acids and bases


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acids and bases

  1. 1. Acids and Bases
  2. 2. Acids• An acid is a substance that releases H+ ions in an aqueous solution – Aqueous means water• Example: when hydrochloric acid is dissolved in water, the compound separates into chlorine ions (Cl-) and hydrogen ions (H+)
  3. 3. Strong Acids• A strong acid breaks down completely in water and gives off many H+ ions
  4. 4. Weak Acid• A weak acid only partially breaks down. It gives off much less H+ than a strong acid.
  5. 5. Characteristics of Acids• Acids have a sour taste• Acids react with metals & carbonates to produce gas• Acids contain hydrogen H
  6. 6. Characteristics of Acids: Taste Sour• Acids in foods taste sour and produce a burning or prickling feeling on the skin
  7. 7. Characteristics of Acids• Since tasting or touching an unknown chemical is extremely dangerous, other methods are needed to tell whether a solution is an acid
  8. 8. Characteristics of Acids: Reacts with Carbonate• A safe way to test to see if a solution is an acid is to place a few drops on a compound that contains a carbonate (CO3)• Example: limestone is a rock that contains calcium carbonate (CaCO3) When an acid touches a piece of limestone, a reaction occurs that produces carbon dioxide gas
  9. 9. Characteristics of Acids: Reacts with Metal• Acids also reacts with most metals• The reaction produces hydrogen gas, which you can see as bubbles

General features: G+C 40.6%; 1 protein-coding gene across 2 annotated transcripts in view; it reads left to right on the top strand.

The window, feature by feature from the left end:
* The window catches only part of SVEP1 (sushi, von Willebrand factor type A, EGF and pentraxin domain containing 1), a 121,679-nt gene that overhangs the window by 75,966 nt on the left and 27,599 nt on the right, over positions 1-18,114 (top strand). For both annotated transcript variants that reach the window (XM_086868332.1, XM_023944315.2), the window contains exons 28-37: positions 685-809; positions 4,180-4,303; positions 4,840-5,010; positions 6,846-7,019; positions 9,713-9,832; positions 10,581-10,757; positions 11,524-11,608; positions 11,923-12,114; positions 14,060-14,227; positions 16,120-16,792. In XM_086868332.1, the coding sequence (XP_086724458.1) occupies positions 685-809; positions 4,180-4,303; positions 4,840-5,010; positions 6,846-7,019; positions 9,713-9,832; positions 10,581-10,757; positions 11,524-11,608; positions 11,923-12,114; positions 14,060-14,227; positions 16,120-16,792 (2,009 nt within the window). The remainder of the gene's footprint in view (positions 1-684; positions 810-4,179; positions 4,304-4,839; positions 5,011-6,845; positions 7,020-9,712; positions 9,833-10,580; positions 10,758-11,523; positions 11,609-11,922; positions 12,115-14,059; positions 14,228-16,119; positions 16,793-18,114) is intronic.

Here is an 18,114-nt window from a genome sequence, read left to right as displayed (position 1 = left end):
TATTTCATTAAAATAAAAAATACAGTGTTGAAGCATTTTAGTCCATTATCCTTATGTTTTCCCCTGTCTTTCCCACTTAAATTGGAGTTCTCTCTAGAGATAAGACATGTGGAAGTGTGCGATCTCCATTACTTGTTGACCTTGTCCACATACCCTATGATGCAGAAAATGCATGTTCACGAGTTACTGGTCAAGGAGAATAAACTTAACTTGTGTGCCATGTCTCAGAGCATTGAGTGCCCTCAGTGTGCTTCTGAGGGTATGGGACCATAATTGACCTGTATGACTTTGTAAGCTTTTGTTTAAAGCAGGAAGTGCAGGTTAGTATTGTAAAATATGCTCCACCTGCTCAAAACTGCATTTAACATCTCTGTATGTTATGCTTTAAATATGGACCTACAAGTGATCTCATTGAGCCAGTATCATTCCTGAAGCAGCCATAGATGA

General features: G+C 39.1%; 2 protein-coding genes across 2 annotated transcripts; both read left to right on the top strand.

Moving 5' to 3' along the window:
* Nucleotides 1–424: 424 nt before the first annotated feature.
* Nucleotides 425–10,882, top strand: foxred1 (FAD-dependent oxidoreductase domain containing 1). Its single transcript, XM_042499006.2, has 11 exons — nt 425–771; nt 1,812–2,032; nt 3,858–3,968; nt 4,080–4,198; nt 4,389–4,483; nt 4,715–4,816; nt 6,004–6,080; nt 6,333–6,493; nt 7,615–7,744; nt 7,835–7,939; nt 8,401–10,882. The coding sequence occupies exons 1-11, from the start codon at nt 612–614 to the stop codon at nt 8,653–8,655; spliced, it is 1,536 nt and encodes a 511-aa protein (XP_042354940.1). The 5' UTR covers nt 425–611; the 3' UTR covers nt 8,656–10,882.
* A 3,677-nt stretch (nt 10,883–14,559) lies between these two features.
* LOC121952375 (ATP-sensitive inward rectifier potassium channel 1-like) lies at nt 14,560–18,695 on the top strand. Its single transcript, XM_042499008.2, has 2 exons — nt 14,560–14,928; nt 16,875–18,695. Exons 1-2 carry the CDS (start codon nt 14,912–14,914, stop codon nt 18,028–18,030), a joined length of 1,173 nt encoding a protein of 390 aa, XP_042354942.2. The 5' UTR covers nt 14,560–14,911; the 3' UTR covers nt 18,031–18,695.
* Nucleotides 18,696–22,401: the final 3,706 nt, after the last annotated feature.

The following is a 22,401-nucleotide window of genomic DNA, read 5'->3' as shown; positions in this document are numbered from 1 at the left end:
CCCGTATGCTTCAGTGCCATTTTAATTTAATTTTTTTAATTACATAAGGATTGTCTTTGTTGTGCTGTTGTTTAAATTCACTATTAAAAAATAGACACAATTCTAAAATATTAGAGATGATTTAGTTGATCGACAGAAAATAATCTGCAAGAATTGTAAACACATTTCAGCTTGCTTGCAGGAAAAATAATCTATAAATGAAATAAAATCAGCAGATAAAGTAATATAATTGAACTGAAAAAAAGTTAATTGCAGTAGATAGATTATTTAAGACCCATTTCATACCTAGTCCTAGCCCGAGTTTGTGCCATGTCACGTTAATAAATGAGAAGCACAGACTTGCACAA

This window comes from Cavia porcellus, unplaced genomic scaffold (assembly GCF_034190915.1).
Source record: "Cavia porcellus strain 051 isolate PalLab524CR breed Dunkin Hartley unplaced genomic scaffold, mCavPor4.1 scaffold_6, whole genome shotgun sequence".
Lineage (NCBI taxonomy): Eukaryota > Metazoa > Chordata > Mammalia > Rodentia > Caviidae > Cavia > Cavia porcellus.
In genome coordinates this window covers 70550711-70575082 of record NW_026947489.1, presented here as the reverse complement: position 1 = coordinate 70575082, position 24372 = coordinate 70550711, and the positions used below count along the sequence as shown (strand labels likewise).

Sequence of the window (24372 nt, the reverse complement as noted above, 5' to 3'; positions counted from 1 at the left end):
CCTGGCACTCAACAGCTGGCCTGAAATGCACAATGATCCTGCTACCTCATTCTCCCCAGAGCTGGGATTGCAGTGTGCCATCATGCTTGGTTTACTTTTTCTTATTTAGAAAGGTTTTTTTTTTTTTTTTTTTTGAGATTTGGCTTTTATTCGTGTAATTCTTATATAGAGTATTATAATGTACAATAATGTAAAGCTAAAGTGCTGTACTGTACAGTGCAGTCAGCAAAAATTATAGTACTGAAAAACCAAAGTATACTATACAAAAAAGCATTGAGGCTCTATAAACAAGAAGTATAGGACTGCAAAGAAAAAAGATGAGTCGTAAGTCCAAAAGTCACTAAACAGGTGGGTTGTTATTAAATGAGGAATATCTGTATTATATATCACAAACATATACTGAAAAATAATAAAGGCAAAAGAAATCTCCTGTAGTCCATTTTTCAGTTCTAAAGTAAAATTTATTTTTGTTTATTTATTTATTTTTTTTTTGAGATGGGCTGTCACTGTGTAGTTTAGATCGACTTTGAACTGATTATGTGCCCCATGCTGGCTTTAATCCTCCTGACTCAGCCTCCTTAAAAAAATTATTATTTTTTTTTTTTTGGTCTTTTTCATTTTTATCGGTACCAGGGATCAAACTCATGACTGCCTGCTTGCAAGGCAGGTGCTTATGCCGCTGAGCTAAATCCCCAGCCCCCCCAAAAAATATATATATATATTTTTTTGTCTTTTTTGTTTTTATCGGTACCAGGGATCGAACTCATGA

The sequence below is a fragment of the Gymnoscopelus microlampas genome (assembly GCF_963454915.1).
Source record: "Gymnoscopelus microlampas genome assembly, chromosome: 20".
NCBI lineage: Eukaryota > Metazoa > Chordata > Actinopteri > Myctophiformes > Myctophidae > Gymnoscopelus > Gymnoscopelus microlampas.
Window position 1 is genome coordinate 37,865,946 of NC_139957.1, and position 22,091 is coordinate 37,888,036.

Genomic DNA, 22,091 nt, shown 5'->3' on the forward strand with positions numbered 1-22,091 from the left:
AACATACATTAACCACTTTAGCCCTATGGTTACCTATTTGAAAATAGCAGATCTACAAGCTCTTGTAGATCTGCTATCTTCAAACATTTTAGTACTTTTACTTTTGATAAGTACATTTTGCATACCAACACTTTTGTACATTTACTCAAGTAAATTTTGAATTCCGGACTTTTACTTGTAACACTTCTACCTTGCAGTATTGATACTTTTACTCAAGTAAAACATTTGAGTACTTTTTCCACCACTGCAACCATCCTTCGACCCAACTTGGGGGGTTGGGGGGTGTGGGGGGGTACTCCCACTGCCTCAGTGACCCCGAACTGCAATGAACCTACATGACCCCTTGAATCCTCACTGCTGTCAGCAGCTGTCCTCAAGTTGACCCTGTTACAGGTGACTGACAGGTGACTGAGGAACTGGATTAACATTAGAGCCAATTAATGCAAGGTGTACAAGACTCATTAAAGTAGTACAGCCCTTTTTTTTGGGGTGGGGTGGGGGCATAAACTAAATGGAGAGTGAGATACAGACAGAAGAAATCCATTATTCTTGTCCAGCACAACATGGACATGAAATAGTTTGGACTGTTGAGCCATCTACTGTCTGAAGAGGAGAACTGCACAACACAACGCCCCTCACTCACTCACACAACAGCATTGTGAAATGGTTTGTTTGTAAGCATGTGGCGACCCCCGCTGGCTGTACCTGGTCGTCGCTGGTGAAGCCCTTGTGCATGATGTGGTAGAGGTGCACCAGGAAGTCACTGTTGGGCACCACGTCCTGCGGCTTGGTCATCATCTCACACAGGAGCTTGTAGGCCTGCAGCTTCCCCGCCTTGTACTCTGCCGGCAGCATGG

10. 10. Characteristics of Acids: Contain Hydrogen
  11. 11. Bases• A base is a substance that releases hydroxide (OH-) ions in an aqueous solution• Example: When sodium hydroxide (NaOH) is dissolved in water, the compound separates into sodium ions (Na+) and hydroxide ions (OH-)
  12. 12. Characteristics of Bases• Bases usually taste bitter• Bases feel slippery• Bases contain hydroxide ions (OH-)
  13. 13. Characteristics of Bases: Taste Bitter• Example: Baking soda
  14. 14. Characteristics of Bases: Taste Bitter• Mild bases in foods taste bitter and feel slippery, but as with acids, tasting and touching are not safe ways of testing whether a solution is a base• In fact, some strong bases can burn the skin as badly as strong acids
  15. 15. Characteristics of Bases: Feel Slippery• Bases feel soapy or slippery because they react with acid molecules in your skin called fatty acids
  16. 16. Characteristics of Bases: Feel Slippery• In fact, this is exactly how soap is made. Mixing base- usually sodium hydroxide – with fatty acids produces soap• So when a base touches your skin, the combination of the base with your own fatty acids actually makes a small amount of soap
  17. 17. Characteristics of Bases: Contain Sodium Hydroxide (OH-) Strong Bases The Formulae Lithium hydroxide LiOH Sodium hydroxide NaOH Potassium hydroxide KOH Rubidium hydroxide RbOH Caesium hydroxide CsOH Barium hydroxide Ba(OH)2 Calcium hydroxide Ca(OH)2 Strontium hydroxide Sr(OH)2
  18. 18. Properties of Acids and Bases